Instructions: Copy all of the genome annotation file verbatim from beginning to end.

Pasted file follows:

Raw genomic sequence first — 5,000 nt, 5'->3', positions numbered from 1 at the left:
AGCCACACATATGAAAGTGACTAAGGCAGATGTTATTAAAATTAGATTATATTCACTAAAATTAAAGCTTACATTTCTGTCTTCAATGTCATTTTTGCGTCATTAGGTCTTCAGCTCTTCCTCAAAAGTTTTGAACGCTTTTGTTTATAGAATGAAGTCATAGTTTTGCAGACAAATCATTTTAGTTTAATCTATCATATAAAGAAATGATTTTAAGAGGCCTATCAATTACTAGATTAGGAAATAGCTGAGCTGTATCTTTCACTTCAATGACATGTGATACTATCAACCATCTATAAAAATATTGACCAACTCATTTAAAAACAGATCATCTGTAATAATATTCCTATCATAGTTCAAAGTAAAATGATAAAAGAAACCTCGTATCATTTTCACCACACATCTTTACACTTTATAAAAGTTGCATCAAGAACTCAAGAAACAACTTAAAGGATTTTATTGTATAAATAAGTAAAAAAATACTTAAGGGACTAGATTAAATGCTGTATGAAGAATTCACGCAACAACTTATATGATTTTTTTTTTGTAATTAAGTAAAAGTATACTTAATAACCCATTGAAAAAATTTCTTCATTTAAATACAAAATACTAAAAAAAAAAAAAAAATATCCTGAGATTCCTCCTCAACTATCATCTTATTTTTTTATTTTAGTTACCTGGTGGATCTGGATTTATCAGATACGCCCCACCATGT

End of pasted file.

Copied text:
Raw genomic sequence first — 5,000 nt, 5'->3', positions numbered from 1 at the left:
AGCCACACATATGAAAGTGACTAAGGCAGATGTTATTAAAATTAGATTATATTCACTAAAATTAAAGCTTACATTTCTGTCTTCAATGTCATTTTTGCGTCATTAGGTCTTCAGCTCTTCCTCAAAAGTTTTGAACGCTTTTGTTTATAGAATGAAGTCATAGTTTTGCAGACAAATCATTTTAGTTTAATCTATCATATAAAGAAATGATTTTAAGAGGCCTATCAATTACTAGATTAGGAAATAGCTGAGCTGTATCTTTCACTTCAATGACATGTGATACTATCAACCATCTATAAAAATATTGACCAACTCATTTAAAAACAGATCATCTGTAATAATATTCCTATCATAGTTCAAAGTAAAATGATAAAAGAAACCTCGTATCATTTTCACCACACATCTTTACACTTTATAAAAGTTGCATCAAGAACTCAAGAAACAACTTAAAGGATTTTATTGTATAAATAAGTAAAAAAATACTTAAGGGACTAGATTAAATGCTGTATGAAGAATTCACGCAACAACTTATATGATTTTTTTTTTGTAATTAAGTAAAAGTATACTTAATAACCCATTGAAAAAATTTCTTCATTTAAATACAAAATACTAAAAAAAAAAAAAAAATATCCTGAGATTCCTCCTCAACTATCATCTTATTTTTTTATTTTAGTTACCTGGTGGATCTGGATTTATCAGATACGCCCCACCATGT